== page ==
7. Musical Matrimony
One reason which contributed to Bach’s successful marriage to Anna Magdalena was the fact that they were both passionate about music. Anna Magdalena would continue to sing after her marriage, and also acted as a copyist for her husband’s music. For his part, Bach dedicated a great deal of music to Anna Magdalena, and the two of them would host family and friends in musically focused get-togethers.
In one of the more dramatic episodes of Bach’s life, he was living in Weimar working for Duke Johann Ernst III. However, his employment came to a grim end. In 1717, after getting on the duke’s bad side, Bach was imprisoned. A few reasons have been given as to why this was the case, but whatever the reason, Bach was released a month after his imprisonment began, and that was when he went to work for Prince Leopold.
5. RIP, Johann
In 1750, Bach’s health was declining, and he had lost the use of his eyes. After suffering a stroke, he passed away on July 28 at 65 years of age.
4. History Will Judge You Harshly
Incredibly, the poor eye surgery which Bach underwent to cure his blindness—which more than likely contributed to it instead—was performed by the same man who had deprived fellow German composer George Handel of his sight. John Taylor claimed to be an eye surgeon, but by all accounts, he was a liar and a fraud.
Both Handel and Bach commissioned them to do a cataract operation and the result was the same for them both. Not exactly a great legacy. In an act of cosmic irony and poetic justice, Taylor himself would become blind before he died.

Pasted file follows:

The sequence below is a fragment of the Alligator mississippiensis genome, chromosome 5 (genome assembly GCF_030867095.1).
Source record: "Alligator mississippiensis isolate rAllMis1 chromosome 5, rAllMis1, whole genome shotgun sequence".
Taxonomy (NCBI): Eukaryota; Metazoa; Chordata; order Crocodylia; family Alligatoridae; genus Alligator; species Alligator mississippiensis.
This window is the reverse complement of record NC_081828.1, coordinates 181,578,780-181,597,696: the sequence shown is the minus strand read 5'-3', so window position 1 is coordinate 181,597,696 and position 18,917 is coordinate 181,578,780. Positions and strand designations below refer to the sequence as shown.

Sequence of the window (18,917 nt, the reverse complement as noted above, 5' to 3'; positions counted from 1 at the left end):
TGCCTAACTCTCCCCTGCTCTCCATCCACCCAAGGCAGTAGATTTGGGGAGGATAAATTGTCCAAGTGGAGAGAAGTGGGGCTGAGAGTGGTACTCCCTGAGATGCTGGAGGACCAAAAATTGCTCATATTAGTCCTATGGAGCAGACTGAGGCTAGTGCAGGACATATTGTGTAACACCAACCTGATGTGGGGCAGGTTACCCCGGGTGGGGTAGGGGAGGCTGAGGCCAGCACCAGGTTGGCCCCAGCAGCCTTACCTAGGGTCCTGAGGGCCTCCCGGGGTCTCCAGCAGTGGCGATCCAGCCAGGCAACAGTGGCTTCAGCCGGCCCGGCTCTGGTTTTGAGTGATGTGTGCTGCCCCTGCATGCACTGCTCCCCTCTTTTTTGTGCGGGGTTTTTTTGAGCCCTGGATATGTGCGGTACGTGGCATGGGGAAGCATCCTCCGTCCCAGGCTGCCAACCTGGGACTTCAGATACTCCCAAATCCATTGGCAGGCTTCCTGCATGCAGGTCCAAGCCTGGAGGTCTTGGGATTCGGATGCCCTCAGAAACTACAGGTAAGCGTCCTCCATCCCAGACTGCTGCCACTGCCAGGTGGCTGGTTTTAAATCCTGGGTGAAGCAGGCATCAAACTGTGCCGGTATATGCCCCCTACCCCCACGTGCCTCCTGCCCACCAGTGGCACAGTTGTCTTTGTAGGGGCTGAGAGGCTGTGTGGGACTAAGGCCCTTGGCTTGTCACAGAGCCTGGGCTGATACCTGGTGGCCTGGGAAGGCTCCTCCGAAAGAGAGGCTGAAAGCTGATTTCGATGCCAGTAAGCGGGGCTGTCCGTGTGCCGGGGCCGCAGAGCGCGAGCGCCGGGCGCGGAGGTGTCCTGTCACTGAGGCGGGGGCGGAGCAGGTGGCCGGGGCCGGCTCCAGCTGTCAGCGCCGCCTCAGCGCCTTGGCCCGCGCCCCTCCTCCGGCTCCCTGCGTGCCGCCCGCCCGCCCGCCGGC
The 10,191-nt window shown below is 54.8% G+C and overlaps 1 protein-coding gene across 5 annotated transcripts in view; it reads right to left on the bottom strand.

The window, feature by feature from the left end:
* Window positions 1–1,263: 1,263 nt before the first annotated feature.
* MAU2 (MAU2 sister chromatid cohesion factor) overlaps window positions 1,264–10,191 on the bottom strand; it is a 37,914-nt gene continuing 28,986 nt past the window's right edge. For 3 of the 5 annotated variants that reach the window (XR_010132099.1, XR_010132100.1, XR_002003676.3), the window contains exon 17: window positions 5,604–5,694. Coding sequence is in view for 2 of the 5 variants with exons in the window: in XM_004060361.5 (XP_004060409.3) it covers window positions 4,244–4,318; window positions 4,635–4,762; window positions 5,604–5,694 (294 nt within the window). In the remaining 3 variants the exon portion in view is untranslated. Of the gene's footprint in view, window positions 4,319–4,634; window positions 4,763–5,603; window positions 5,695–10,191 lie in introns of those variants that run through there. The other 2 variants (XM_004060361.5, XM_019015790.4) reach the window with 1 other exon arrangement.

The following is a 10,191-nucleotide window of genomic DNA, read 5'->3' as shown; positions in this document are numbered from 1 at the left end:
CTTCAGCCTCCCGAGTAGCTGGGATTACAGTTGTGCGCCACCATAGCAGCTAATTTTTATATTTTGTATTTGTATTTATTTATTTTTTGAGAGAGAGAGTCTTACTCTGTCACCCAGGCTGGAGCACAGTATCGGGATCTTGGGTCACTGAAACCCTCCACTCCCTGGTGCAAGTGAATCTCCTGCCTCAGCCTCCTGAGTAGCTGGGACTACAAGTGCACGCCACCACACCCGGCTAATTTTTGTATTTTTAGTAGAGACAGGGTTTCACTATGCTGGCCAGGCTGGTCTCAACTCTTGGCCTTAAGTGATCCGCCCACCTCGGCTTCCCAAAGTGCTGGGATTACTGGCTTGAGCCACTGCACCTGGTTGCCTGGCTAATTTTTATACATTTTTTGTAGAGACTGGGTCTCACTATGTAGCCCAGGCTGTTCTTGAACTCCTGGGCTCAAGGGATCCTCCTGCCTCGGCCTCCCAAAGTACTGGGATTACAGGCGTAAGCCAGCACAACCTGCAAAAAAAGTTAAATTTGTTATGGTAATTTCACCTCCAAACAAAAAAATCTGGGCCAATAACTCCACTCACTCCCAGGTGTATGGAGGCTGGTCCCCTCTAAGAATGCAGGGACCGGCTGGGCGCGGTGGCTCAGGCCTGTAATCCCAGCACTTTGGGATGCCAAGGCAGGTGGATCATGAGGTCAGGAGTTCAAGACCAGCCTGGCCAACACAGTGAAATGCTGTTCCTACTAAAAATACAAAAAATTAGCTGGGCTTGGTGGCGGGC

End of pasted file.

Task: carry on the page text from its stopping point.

3. For Old Times’ Sake
Despite his leaving Anhalt-Kothen for Leipzig, Bach never stopped being court composer to Prince Leopold—even though the title was just in theory at the time. In 1729, Prince Leopold died, and when he was buried, his old friend Bach personally directed the funeral music. Excuse us while we find out who’s cutting onions around here…
2. Greetings, Martians
In 1977, the Voyager Golden Record was launched into space as an introduction for any intelligent life out there to the planet Earth and the human race. Organized by Carl Sagan, the record contains recordings of many natural sounds such as wind, rain, different animals, or human voices in various languages. Also included on the record are 27 pieces of music from all over the world. No fewer than three pieces of Bach’s music are on the record, as an ambassador to any alien race as to what humanity is capable of.
Speaking of the Voyager Golden Record, one of the most well-remembered anecdotes about that project involved Carl Sagan asking his colleagues what they thought should be put on this record to introduce aliens to the human race. Allegedly, Freeman Dyson stated, “I’d just send Bach… but that would be showing off.”